At the half-way point, it felt like I was running in a fur coat. I was tiring and felt that lunacy of the moment, when I paralleled an Asian runner with a most unusual stride. He had a U.S. Marine tattoo on his left deltoid, he was very sweaty, very fit, and running on one-and-a-half legs.
His left gastrocnemius was scarred and quartered. I confabulated a story as we ran together about the IED in Iraq that removed the bulk of his leg.
I might have been tiring and uninspired before I saw him, but when I saw that he was still pursuing his goal and going strong despite the conditions … well, there was no doubt about why marathoning is a good thing. That’s why I am writing this story.
Sport is a motive for action. In sport, George Sheehan liked to remind us, one is not only expected to do one’s best, but to dare failure in the attempt.
We do not do this in our daily lives. We do not expose our frailties in despairing endeavor. Or in public.
In sport, it is seen constantly. Not for the health of it, not for the medals, not for the prize … just for that moment of Pyrrhic victory and inner bliss that setting a goal, pursuing, and finally achieving it sanctifies our lives.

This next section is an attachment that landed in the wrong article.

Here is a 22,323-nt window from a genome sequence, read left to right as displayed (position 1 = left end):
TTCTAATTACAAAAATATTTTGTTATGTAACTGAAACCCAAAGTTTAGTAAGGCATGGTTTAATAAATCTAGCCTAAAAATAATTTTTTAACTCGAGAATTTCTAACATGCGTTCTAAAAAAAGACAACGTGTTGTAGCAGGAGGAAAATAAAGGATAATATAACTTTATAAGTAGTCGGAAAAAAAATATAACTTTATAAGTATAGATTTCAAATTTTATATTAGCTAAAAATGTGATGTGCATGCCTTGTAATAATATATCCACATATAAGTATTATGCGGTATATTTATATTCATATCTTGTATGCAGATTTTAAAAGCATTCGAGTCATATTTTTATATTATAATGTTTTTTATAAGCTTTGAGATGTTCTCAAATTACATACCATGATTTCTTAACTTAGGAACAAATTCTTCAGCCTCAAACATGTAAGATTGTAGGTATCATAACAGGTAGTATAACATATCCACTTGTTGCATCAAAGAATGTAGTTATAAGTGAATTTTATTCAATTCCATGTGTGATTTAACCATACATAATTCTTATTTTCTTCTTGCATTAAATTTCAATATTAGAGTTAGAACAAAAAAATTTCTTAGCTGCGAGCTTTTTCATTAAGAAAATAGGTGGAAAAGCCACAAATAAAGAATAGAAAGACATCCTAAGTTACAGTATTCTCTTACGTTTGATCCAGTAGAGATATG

So what if we get healthier as a byproduct?
Sport is a motive for action. Few other activities can deliver us from our physical and moral inertia.
Miracles and health are not the product of government policy, of insurance plans, of wishes or of prayers; they are the product of hard work.
If this world is an arena for soul-making, sport is one of the better ways to engage in this enterprise. Little else will help us evolve into the self we ought to be.
This is beyond health and healthcare — this is the perfection of the biology that one was given to steward through our individual existences.
It is not a government responsibility.
Thank you, Marine. And God bless all the runners, winners all.
Jeffrey Hall Dobken is an assistant clinical professor of pediatric immunology and allergy, and certified bioethicist at Weill Cornell School of Medicine in New York City.